medication/substances: hypnotics, sedatives, alcohol
Underlying conditions that can cause sleepwalking:
narcolepsy (neurological disorder – inability to regulate sleep-wake cycles)
restless legs syndrome (uncontrollable urge to move the legs)
head injury, stroke
gastroesophageal reflux disease
sleeping in unfamiliar surroundings
sleep apnea (abnormal breathing pattern)
restless legs syndrome
a small bladder or bladder nerves that have not yet matured
stressful events (starting school, becoming a big brother/sister)
lack of sufficient levels of vasopressin (anti-diuretic hormone produced by the pituitary gland) – levels normally increase during sleep and reduce the amount of urine produced by the kidneys
urinary tract infections
psychiatric problems (Alzheimer’s disease, dementia)
a family history predisposition: if the parents had bedwetting problems, the child is likely to have them too
Symptoms and signs
getting out of bed and walking around
doing routine activities
not responding/communicating with people they come across
disorientation, confusion after being awakened
falling asleep quickly after
not having any memory of the episode
sleep terrors (night terrors)
during night terrors the person remains asleep
does not remember anything regarding the episode
in primary bedwetting, the child has not regularly stayed dry during sleep for six months
in secondary bedwetting, the child/adult experiences “accidental episodes” at least twice a week for at least three months after they have had dry periods (that have lasted six months)
in the case of urinary tract infections: day-time “accidents”, frequent urination, pink coloration of the urine, pain while urinating
Sleepwalking and Night terrors:
your doctor will perform a physical and psychological examination in order to rule out other conditions such as night-time seizures, panic attacks or other sleep disorders
you can undergo a sleep study: monitoring is done in a laboratory and sensors are attached to the patient (brain waves, heart rate, breathing, oxygen levels are monitored)
if there are underlying conditions, they should be treated to prevent sleepwalking and night terrors
anticipatory awakenings: awaken the person in case 15 minutes before he/she usually sleepwalks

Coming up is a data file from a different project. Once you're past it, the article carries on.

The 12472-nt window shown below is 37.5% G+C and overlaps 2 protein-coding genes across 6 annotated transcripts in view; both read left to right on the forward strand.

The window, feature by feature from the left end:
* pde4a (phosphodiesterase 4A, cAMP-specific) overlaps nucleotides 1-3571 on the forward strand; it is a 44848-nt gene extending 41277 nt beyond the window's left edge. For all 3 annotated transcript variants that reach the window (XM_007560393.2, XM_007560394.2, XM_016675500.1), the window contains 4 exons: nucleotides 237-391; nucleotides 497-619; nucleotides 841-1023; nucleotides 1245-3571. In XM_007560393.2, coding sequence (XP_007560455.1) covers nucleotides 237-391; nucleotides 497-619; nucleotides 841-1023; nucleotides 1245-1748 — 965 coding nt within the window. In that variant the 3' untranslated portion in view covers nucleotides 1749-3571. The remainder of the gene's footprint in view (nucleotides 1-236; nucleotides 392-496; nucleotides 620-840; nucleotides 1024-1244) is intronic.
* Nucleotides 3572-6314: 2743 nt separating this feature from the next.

improve sleep habits
medication: benzodiazepines or antidepressants
the matter should be treated with patience, as the event is recorded as being most embarrassing for the child
bedwetting is usually outgrown by children
a doctor will recommend urine tests to see if there are signs of infection or diabetes and also X-rays or imaging tests (to have a look at the bladder and kidneys) if he suspects a structural problem in the child’s urinary system
moisture alarms are available (devices that are connected to a moisture sensitive pad on the child’s pajamas or bedding) and help the child wake before he/she wets the bed
medication: desmopressin (increase the levels of anti-diuretic hormone), anticholinergics (reduce bladder contractions and increase bladder capacity)
limit liquid intake in the evening
avoid foods/drinks that contain caffeine
encourage double-voiding of the bladder before bedtime
alternative therapies: acupuncture, hypnosis
punishing or teasing the child on this matter is of no help, instead parents should encourage and celebrate the child’s effort regarding the matter
You should never wake up a sleepwalker.
A sleepwalker is perfectly aware of what he/she is doing.
Sleepwalking mainly occurs in adults.
Bedwetting is just a sign of laziness.
Bedwetting is a sign of antisocial tendencies.
Night terrors are just bad dreams.
Eating cheese can give you nightmares and night terrors.
Recurrent sleepwalking affects 5% of children and 7% of adults
Prevalence is high in children between the ages of 3 and 8 years old
About 8.4 million Americans sleepwalk each year
In the USA, 1-6% of children experience night terrors
Less than 1% of adults experience frequent night terrors
Bedwetting is twice as common in boys than in girls
Somnambulistic sex behavior (or sexsomnia) is a variation of sleepwalking and can imply all types of sexual activity from sexual vocalizations and masturbating to complex sexual acts.
Sleep-related eating disorder is another variation of sleepwalking that implies binge-eating.
Awakening a sleepwalker is not dangerous but most likely he/she will be confused or agitated after awakening.
Natural sleep aids are not always risk-free. For example, large doses of valerian root can cause dizziness and a sluggish state in the morning.
Bedwetting is more common in children with ADHD.
A small number of the children with primary enuresis don’t produce the additional vasopressin needed during the night.